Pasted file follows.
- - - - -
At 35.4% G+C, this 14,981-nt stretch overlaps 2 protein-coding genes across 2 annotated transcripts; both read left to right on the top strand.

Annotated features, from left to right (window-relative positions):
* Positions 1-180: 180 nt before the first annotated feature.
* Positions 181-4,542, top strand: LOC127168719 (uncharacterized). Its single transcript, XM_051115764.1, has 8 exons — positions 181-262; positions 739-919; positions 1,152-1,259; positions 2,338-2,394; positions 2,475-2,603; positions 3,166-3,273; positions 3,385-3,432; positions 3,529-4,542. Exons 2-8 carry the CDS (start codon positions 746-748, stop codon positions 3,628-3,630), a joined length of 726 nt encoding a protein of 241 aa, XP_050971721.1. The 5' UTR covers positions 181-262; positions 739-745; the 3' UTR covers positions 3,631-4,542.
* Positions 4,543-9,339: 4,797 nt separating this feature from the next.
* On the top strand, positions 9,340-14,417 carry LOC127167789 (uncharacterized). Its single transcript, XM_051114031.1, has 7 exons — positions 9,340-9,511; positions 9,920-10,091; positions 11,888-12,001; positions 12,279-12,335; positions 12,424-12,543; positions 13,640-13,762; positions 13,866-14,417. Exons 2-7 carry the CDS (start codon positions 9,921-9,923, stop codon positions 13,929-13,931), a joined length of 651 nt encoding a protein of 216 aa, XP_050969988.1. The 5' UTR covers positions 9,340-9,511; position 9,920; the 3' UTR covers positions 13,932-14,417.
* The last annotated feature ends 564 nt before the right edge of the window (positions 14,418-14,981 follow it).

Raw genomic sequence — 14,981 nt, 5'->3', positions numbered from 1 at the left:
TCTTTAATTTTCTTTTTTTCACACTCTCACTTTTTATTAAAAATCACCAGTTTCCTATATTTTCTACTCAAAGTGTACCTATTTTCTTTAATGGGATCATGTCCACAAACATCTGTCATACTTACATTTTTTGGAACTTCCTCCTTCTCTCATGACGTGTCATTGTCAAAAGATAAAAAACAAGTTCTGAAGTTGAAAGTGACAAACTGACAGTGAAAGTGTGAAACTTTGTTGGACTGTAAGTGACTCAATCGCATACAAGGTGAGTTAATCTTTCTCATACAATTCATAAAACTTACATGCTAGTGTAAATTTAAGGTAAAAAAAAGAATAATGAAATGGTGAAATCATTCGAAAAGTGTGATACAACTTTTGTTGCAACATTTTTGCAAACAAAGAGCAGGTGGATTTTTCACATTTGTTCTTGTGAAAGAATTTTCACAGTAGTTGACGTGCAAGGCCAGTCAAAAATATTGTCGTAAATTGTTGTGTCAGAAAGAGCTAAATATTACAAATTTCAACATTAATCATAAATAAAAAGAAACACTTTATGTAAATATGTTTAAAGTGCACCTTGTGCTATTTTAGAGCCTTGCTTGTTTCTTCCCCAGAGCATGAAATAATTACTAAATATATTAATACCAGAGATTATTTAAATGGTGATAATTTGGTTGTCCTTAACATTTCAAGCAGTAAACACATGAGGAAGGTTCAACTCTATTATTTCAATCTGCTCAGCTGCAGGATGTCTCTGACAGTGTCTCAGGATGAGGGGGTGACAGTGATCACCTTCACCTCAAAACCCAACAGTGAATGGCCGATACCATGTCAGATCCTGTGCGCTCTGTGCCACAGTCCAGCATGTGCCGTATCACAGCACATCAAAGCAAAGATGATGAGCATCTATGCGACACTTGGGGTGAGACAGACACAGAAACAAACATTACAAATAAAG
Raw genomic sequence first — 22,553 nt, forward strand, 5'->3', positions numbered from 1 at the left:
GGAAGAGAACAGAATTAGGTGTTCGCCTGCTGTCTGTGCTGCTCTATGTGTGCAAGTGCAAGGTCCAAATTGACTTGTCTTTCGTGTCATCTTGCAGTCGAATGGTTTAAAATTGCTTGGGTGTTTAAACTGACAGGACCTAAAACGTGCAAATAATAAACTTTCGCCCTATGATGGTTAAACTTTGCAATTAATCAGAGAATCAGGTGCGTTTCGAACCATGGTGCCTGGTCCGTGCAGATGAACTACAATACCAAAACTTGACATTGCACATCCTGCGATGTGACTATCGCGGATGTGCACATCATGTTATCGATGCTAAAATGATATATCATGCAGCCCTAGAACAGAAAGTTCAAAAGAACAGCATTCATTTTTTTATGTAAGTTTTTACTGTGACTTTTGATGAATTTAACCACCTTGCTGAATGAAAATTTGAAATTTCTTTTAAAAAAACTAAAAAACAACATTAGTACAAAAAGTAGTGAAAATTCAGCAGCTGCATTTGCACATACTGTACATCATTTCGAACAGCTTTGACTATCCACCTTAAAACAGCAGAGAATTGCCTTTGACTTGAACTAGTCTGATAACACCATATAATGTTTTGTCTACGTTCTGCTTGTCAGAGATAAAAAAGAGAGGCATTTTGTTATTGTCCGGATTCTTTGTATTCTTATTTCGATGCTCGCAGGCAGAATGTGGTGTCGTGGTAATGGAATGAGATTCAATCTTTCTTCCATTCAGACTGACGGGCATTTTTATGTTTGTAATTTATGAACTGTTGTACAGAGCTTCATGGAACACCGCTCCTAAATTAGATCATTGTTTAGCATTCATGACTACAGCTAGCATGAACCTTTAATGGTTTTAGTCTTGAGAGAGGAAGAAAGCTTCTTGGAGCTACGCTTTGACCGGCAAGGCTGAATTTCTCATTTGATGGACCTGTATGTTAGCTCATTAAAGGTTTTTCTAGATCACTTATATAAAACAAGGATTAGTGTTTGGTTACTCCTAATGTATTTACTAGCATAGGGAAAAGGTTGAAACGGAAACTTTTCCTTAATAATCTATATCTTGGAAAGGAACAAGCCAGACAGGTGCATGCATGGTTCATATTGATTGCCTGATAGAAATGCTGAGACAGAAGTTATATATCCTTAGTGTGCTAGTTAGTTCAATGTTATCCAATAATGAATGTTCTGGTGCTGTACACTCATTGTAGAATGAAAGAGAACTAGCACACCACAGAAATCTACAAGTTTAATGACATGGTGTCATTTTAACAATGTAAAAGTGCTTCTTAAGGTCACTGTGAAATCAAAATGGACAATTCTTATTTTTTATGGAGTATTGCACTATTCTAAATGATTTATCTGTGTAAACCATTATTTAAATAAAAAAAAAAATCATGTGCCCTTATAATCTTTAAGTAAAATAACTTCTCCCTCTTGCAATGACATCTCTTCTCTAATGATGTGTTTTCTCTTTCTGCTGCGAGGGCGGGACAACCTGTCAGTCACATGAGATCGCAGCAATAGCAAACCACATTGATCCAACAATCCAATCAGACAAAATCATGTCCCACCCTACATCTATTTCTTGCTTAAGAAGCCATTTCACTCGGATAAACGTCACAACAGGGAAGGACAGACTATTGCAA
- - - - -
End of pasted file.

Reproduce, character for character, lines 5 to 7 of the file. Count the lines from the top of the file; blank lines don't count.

* Positions 4,543-9,339: 4,797 nt separating this feature from the next.
* On the top strand, positions 9,340-14,417 carry LOC127167789 (uncharacterized). Its single transcript, XM_051114031.1, has 7 exons — positions 9,340-9,511; positions 9,920-10,091; positions 11,888-12,001; positions 12,279-12,335; positions 12,424-12,543; positions 13,640-13,762; positions 13,866-14,417. Exons 2-7 carry the CDS (start codon positions 9,921-9,923, stop codon positions 13,929-13,931), a joined length of 651 nt encoding a protein of 216 aa, XP_050969988.1. The 5' UTR covers positions 9,340-9,511; position 9,920; the 3' UTR covers positions 13,932-14,417.
* The last annotated feature ends 564 nt before the right edge of the window (positions 14,418-14,981 follow it).